Meet Watthew. He's the loneliest Monster Hunter in the world. He lives in a bizarre land that seems somehow familiar, one where he can't speak the language or understand what people ask of him - but Watthew knows one thing: hunt monsters. If only it were so easy...
Monster Hunter Tri G brings Wii's Monster Hunter Tri to 3DS, with plenty of additional content from the PSP's Monster Hunter Third and a sprinkling of new monsters and features. Watthew is a master of the Wii game, but this is no mere port of its ancestor - Tri G is built from the same parts, but assembled in a different way. Almost.
There's one big omission. Tri G lops off online multiplayer and simultaneously a big part of Monster Hunter's appeal, replacing it with local multiplayer only. It's why Watthew's such a lonely hunter. Monster Hunter is huge in Japan, where it's often played in meeting spots like cafes, but importers will be forever alone with this.
But enough of that, we hear you cry - what of Watthew in this foreign land? It's a sad tale.
One where a man cannot follow simple instructions, dies repeatedly from minor threats, and accidentally sells his best weapons before the biggest fight of his life. It is a tale about an idiot, full of sound and fury, returning from hunts with nothing. It begins in the same village as Tri, where Watthew soon makes his first mistake - talking to a cat dressed up as a pirate, and saying 'yes' (we think). He awoke in a foreign town in a new bed next to a smug looking moggy.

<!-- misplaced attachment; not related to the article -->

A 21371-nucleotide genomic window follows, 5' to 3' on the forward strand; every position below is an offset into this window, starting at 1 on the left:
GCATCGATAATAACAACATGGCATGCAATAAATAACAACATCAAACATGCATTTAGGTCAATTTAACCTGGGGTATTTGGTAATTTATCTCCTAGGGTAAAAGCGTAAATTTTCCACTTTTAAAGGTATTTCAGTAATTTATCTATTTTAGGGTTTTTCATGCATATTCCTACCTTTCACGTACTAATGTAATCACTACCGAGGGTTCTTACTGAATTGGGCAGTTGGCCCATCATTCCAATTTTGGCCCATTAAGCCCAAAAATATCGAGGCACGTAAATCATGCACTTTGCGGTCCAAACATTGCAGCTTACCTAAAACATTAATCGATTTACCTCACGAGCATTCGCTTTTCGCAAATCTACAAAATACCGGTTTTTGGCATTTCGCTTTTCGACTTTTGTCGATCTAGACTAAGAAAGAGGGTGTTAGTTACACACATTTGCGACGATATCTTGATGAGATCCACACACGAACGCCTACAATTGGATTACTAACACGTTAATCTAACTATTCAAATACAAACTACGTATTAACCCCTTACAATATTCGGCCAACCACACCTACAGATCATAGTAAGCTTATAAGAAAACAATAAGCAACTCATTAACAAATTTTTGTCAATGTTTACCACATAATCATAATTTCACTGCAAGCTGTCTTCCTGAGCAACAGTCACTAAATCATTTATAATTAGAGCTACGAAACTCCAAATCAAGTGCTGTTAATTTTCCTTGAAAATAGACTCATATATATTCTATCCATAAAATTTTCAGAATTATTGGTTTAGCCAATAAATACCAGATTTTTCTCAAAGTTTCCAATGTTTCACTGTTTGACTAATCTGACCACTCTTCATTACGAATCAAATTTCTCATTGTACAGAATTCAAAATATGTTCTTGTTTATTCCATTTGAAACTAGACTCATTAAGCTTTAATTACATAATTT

This is the multiplayer hub for Tri G's hunting antics, and a better-ordered space than Tri's default village, with every resource ahunter needs within easy reach - a base, blacksmiths, shops, restaurants and quest counters. Even in single-player you'll spend much time here tinkering with menus and juggling coins, especially when you're not quite sure what you're buying.
MIND YOUR LANGUAGE
If you can't speak Japanese, and Watthew can't, Monster Hunter's text is a problem. There's not a gigantic amount, but what there is tends to be pretty important. It's perfectly possible to muddle through shopping and upgrades in the early stages, thanks largely to each item's stats, but later on the options are so bewilderingly diverse it's very time-consuming to parse them. A sidequest in TriG is getting a farm in the hub village to run efficiently and provide the items to craft potions, but working this out without knowing what the items are is difficult - it's a real convenience in the Wii version.
But the language barrier hurts most when questing, because many tasks involve collecting something specific from Tri G's levels. This can be anything from a mushroom to a butterfly to a particular monster gib, and though it's possible to work out roughly what kind of item it needs to be (different item classes have different symbols) the only way to know specifically is in the text.
It made Watthew's first five hours rather trial-and-error based. But with the appropriate items collected, he had bigger fowl to fry - in the first instance, a giant bird called Qurupeco. This red-frilled, horn-snouted pansy was rather fragile in Tri, but that's exactly the kind of thinking that got Watthew whupped.
Qurupeco has been on steroids, hitting the gym and taking his vitamins. In the first encounter, it took down Watthew with insulting ease, licking its filthy beak-lips as a devastating fire attack hit home. Each quest allows you three retries, so undaunted, our brave hero jumped back into the fray. And got smashed again, and again, and again.